Extreme right-wing activist Meir Ettinger, held in administrative detention by Israel over alleged connections to violent attacks, on Thursday started a hunger strike in protest of his detention in solitary confinement.
Ettinger, the 23-year-old grandson of assassinated far-right rabbi Meir Kahane and the alleged leader of extremist settlers, was jailed without trial in August during a crackdown after the home of a Palestinian family was firebombed in the West Bank village of Duma. Three members of the family — mother, father and 18-month-old baby — were killed. Only four-year-old Ahmad survived, and is currently being treated in Israel for massive burns.
Two other Jewish far-right activists, Eviatar Slonim and Mordechai Mayer, were also detained and placed under administrative detention, in line with the Defense Ministry’s orders.
Slonim was also placed in solitary confinement, but Mayer’s detention in solitary was delayed because of a last-minute appeal by his lawyer.
The Israel Prison Service refused to elaborate why Ettinger had been placed in solitary confinement and denied access to a telephone, saying it was due to considerations of the agency’s intelligence unit, Ettinger’s lawyer told Channel 2.
Ettinger said he would continue his hunger strike until he is given permission to call his wife.
“We are dismayed to see worsening conditions for Jewish administrative detainees,” his lawyer Sima Kochav said, “especially when it takes place without motive or reason. The measure is unlikely, disproportionate and illegal.”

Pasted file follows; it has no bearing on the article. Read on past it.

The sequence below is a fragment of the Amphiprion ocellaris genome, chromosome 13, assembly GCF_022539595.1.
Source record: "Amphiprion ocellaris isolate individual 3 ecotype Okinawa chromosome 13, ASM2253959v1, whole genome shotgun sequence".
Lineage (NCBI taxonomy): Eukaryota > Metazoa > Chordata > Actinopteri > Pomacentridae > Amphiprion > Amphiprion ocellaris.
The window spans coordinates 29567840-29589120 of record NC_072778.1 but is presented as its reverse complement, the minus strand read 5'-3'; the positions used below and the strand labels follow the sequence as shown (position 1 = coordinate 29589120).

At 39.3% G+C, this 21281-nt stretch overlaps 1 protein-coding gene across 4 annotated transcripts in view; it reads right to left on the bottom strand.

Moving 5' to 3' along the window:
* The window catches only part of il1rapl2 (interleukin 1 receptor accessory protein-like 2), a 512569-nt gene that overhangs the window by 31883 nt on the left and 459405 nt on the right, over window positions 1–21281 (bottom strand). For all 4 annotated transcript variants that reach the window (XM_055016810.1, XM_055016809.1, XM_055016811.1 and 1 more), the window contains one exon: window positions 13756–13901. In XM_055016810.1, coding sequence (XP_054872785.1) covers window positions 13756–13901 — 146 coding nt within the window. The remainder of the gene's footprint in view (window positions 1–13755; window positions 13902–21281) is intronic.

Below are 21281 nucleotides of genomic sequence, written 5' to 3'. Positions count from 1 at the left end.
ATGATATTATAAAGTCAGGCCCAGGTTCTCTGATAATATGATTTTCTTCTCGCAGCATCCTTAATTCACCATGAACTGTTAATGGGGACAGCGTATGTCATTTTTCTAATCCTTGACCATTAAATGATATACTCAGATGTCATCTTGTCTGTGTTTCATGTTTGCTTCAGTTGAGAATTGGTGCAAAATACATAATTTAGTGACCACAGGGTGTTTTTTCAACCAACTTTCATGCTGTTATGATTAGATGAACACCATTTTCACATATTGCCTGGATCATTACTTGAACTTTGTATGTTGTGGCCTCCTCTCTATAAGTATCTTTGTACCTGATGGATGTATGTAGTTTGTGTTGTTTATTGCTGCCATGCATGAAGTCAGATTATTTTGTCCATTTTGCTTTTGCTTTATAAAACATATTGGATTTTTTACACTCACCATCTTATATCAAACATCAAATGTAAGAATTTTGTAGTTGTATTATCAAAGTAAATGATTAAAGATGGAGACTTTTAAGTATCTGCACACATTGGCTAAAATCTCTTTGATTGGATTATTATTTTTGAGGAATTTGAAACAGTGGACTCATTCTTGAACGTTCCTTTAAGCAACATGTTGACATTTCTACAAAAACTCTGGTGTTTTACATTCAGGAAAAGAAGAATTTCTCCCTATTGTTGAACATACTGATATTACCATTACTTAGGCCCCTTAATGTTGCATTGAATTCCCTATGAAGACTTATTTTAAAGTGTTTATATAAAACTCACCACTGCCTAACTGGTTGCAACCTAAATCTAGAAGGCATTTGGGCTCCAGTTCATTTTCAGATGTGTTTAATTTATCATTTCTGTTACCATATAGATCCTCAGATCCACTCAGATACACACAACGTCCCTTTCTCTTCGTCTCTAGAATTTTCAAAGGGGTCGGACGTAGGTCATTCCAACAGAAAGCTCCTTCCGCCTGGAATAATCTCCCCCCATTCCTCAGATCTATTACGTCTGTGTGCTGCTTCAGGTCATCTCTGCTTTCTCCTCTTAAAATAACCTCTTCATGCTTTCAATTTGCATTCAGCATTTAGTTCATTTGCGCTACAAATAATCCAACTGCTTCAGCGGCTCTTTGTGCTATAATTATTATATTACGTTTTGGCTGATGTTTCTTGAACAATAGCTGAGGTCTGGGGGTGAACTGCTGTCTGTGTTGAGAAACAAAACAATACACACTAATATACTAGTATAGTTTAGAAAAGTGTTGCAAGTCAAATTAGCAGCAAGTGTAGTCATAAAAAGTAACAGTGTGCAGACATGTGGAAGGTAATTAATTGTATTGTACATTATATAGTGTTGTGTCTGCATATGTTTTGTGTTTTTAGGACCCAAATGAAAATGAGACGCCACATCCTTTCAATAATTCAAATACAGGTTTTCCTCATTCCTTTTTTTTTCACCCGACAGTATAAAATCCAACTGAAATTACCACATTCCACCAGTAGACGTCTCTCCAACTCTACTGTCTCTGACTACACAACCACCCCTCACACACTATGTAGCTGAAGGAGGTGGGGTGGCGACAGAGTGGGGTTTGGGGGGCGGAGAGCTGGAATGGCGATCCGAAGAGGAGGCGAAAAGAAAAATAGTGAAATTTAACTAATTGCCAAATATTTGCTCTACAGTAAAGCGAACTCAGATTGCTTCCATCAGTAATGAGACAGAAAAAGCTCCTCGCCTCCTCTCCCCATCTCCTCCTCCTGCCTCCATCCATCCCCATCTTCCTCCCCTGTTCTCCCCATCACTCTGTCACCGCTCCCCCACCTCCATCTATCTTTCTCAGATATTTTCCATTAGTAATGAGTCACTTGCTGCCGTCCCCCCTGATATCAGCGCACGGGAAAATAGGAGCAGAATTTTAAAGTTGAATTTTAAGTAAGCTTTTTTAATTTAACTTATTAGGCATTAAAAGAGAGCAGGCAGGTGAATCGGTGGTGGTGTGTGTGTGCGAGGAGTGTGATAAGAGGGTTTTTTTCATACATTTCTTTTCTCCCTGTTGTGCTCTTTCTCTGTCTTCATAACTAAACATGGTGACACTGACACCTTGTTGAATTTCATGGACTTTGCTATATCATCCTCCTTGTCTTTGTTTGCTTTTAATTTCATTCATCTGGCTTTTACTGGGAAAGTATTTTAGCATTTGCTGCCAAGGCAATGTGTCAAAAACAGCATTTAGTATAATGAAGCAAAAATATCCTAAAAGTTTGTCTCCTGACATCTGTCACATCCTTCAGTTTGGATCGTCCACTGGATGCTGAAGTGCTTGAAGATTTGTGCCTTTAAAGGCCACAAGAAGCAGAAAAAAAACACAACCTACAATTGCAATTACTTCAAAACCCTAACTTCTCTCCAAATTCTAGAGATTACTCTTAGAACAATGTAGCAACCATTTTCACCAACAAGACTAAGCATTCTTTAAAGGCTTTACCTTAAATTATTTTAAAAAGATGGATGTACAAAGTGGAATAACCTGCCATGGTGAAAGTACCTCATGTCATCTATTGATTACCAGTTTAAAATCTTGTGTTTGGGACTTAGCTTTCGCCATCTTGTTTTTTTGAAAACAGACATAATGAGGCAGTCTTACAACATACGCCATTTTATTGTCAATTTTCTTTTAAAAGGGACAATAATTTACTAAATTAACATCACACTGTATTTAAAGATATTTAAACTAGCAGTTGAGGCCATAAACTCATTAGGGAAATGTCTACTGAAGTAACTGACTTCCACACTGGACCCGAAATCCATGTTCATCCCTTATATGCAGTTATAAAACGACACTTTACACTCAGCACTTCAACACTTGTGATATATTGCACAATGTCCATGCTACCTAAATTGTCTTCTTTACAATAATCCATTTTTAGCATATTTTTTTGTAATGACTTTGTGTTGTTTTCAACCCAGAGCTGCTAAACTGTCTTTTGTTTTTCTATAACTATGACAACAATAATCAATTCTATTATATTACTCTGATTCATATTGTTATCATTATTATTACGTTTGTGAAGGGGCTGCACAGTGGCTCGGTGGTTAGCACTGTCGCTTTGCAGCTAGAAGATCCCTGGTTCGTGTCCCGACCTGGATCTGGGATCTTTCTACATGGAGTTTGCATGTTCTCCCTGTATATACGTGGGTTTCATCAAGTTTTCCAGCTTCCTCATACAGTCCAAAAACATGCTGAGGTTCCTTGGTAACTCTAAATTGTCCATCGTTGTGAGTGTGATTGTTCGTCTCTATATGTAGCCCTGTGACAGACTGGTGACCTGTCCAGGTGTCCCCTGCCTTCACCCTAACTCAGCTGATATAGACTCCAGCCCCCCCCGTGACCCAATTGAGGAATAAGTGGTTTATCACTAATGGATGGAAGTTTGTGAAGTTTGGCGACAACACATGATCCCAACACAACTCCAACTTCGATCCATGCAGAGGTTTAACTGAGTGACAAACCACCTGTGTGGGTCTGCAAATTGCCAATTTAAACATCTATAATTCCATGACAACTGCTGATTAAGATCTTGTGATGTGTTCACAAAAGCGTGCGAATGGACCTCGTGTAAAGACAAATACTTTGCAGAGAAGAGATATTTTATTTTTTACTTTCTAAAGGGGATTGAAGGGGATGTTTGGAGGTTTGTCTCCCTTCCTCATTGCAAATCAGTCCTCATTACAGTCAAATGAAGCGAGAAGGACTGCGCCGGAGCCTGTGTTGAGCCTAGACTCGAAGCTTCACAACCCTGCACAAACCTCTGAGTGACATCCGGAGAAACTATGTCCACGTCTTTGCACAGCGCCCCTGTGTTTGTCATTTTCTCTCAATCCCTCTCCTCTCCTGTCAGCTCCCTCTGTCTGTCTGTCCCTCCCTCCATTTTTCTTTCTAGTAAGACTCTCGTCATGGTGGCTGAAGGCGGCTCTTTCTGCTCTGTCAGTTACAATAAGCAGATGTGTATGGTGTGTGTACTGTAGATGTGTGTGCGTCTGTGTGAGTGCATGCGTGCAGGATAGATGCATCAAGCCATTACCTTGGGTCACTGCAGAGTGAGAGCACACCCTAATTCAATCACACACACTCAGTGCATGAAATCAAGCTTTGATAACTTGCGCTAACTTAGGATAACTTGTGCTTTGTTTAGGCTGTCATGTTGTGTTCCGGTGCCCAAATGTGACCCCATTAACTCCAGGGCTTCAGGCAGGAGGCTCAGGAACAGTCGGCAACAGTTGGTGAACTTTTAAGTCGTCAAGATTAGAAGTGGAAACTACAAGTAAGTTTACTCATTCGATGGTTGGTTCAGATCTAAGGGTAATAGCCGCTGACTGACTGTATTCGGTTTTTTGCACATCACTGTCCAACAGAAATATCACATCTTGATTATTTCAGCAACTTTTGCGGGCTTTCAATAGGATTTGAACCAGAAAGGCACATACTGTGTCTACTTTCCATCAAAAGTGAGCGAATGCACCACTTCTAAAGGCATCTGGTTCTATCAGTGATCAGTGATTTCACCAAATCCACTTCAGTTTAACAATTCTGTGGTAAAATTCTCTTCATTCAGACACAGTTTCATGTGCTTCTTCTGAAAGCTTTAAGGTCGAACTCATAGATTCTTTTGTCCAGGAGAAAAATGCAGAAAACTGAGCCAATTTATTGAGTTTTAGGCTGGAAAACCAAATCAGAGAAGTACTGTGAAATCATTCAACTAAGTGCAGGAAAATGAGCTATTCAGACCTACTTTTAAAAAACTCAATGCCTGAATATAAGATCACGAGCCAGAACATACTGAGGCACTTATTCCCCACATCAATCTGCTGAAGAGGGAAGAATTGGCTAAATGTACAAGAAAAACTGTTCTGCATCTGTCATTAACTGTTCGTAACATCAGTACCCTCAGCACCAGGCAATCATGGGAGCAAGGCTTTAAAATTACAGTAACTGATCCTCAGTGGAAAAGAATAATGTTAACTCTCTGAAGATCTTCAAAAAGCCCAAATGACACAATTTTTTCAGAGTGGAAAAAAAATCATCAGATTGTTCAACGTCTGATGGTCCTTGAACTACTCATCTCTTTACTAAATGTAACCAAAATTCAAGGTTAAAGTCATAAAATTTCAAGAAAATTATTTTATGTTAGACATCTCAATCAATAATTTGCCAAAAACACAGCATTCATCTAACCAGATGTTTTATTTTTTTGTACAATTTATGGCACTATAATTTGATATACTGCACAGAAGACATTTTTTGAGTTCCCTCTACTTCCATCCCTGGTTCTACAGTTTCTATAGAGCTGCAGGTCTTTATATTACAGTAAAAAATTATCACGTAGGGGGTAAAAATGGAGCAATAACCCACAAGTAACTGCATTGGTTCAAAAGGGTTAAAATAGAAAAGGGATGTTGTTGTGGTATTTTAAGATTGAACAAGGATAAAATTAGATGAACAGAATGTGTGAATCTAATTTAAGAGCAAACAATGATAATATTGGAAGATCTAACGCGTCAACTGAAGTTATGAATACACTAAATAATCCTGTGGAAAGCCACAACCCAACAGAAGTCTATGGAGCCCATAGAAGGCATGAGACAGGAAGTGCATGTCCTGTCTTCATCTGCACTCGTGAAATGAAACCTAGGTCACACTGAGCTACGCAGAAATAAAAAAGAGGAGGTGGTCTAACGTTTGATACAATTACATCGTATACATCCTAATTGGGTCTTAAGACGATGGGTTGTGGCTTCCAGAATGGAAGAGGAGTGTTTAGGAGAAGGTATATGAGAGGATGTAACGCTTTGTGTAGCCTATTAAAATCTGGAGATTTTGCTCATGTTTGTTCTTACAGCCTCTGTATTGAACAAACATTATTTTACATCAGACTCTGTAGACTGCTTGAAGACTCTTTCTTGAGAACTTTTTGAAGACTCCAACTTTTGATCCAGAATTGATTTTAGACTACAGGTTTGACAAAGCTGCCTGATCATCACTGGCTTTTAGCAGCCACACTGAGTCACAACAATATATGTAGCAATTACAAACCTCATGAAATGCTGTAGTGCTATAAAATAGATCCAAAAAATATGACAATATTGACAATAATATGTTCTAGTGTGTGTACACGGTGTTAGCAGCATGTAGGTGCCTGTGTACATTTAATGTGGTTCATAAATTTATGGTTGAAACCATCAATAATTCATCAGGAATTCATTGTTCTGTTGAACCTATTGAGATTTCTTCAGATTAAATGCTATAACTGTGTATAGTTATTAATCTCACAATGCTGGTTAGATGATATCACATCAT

Ettinger stands suspected of incitement, conspiracy, being behind the arson of the Church of the Multiplication of the Loaves and Fishes, and the firebombing of the Dawabsha home at the end of July, his lawyer said after his arrest in August.
The far-right activist has had previous run-ins with the authorities. He was imprisoned for six months in the “spy affair” of 2012, for collecting intelligence about the plans of the Israel Defense Forces to evacuate settlements. In January 2014, he was held captive by Palestinian villagers for more than two hours, along with several other settlers who had been with him at the time of an alleged attempted “price tag” hate-crime attack. He had been living in Safed in the months before his detention after authorities ordered him to stay away from the West Bank and Jerusalem.
Simona Weinglass contributed to this report.